Friday, February 25, 2011

Property Of

Hat tip to Andrew Sullivan.

The [Defense Of Marriage Act] simply makes more explicit the government's obligation to secure the Creator-endowed unalienable rights of the natural family. This obligation precludes government from fabricating other rights that impair them. In this respect, granting homosexuals the right to marry is like granting plantation owners the right to own slaves.
Alan Keyes
I'm afraid to ask on what grounds one compares the right to same-sex marriage with the right to own another human being and force them to perform labor for you. To a degree, I reject Keyes' idea of "Creator-endowed unalienable rights" as a fantasy. (And yes, I realize that this also means I'm thumbing my nose at the Declaration of Independence.) If the Creator wants to endow rights, the Creator needs to show up to defend them. If there is one thing that American history has taught us, it's that rights are only worth the amount of effort and/or pain that people are willing to put into protecting them, and sanctioning people who seek to abrogate them. The "peculiar institution" of slavery existed for so long in the face of Creator-endowed unalienable rights to life, liberty and the pursuit of happiness precisely because government chose to create other rights that allowed for it, and the Creator apparently declined to object.

Snarking aside, if we take Keyes at his word, it's helpful to attempt to parse out what "Creator-endowed unalienable rights of the natural family" he might be referring to. I went to the source of the quote, and found that it is immediately preceded by this:
Government doesn't endow people with the ability to procreate the species. The Creator takes care of that. Like all unalienable rights, those associated with the natural family exist in consequence of this endowment. A couple that cannot, by nature, procreate has no claim to those rights. Nor can government grant them a semblance of it without impairing the claims of one or both of the parents biologically implicated in the physical conception of the child.
Note, that by this logic, government cannot countenance the granting of familial rights to ANY couple that cannot procreate. Hence, the infertile should be barred from marriage. Now, I know that it looks like I'm simply indulging in gotchas here, but I really don't think that Keyes has thought his argument through to its logical conclusion - which is that since the government sanctions marriage between heterosexual couples without first taking any steps to ascertain the fertility of said couples, and thus allows infertile couples to marry, the rights of biological parents are, by necessity, impaired, since the infertile cannot, by nature, procreate.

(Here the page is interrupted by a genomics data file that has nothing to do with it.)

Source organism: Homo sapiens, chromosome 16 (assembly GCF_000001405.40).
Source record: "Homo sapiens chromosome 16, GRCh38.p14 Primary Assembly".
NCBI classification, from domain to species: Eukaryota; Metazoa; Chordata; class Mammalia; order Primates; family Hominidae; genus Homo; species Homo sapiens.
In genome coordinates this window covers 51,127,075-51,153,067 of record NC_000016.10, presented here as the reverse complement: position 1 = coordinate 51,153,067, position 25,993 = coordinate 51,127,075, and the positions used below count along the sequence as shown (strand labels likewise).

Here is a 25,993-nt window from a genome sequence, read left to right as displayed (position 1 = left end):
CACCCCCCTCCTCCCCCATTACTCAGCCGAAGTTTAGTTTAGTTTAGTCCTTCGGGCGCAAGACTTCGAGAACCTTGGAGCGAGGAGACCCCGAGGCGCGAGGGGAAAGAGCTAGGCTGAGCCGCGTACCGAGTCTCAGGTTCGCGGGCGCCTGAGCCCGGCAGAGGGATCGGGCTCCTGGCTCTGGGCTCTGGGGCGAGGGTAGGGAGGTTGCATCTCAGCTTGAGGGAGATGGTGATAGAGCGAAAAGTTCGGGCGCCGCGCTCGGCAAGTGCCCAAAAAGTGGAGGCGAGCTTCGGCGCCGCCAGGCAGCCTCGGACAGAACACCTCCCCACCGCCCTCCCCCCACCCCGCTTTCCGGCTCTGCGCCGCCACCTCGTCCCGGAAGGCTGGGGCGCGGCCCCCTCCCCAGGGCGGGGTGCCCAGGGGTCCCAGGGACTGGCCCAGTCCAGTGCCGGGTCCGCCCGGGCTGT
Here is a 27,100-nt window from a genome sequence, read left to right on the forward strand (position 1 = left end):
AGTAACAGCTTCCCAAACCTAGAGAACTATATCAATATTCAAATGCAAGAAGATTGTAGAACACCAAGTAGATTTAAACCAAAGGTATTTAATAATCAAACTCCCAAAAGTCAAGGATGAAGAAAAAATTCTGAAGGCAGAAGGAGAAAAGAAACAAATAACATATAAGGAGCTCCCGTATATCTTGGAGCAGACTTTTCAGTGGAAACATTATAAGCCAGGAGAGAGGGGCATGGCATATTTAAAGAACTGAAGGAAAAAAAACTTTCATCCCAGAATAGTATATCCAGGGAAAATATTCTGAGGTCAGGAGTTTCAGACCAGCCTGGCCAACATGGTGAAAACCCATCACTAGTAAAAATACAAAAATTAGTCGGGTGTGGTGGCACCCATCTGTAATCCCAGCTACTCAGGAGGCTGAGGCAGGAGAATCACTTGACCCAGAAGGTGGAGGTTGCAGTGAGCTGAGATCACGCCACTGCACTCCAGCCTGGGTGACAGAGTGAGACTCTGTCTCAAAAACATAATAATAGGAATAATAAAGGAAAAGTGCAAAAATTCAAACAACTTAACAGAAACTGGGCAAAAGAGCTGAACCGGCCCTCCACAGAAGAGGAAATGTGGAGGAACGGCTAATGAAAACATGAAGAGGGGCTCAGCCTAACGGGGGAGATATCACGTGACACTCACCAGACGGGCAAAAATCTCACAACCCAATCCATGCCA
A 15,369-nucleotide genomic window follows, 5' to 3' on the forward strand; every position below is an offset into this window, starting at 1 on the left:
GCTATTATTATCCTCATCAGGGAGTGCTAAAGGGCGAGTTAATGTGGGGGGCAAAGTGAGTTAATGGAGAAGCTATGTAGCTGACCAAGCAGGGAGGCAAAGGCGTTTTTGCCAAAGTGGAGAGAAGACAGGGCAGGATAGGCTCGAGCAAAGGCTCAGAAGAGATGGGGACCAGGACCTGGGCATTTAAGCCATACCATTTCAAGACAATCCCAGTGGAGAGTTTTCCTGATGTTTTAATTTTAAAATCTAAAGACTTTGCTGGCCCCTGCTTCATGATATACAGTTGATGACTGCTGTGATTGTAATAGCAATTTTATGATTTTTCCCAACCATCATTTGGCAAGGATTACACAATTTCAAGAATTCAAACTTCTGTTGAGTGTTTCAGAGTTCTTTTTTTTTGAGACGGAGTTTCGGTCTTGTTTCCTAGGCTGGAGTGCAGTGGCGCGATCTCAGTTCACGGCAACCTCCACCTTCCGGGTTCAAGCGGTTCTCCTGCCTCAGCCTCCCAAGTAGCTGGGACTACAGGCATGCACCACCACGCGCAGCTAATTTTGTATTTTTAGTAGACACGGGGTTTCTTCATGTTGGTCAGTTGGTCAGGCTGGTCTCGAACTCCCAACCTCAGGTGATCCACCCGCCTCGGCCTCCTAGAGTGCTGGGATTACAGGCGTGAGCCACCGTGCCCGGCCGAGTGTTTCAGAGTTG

Okay. That doesn't tell us everything that we need to know, but it's a start. So far, the unalienable right of the natural family would appear to be an absolute freedom from competition from any other sort of family structure. This would be in keeping with one of the standard Conservative hobgoblins surrounding same-sex couples - that since being homosexual is so much more rewarding than being heterosexual, some indeterminate number of people who would have otherwise gone on to unhappily marry a member of the opposite sex and have 2.7 children out in the suburbs will instead decide to shack up with someone of the same sex. But this is difficult to tie into some rights of parents being trampled. From where I sit, childbearing couples are just as much the property of the natural family's unalienable rights as everyone else - they're simply more okay with that arrangement.

In other words, it seems difficult to understand how the rights of parents are impaired by the simple mechanism of letting people who cannot be both the biological mother and father of a child have access to the rights and responsibilities of marriage. Keyes' "Creator-endowed unalienable rights of the natural family" don't seem to apply to people at all - they seem to apply to the concept or construct of the nuclear family, which has the right to be the only form of family in existence - a right which is buttressed by an obligation of people to engage in monogamous heterosexual relationships or do without recognition of any sort of familial relationship.

And if we understand that the preservation of traditional marriage is invested solely in the obligation of all people to engage in a certain type of relationship, or none at all, I'd say that Mr. Keyes may have put slavery on the wrong side of the ledger.

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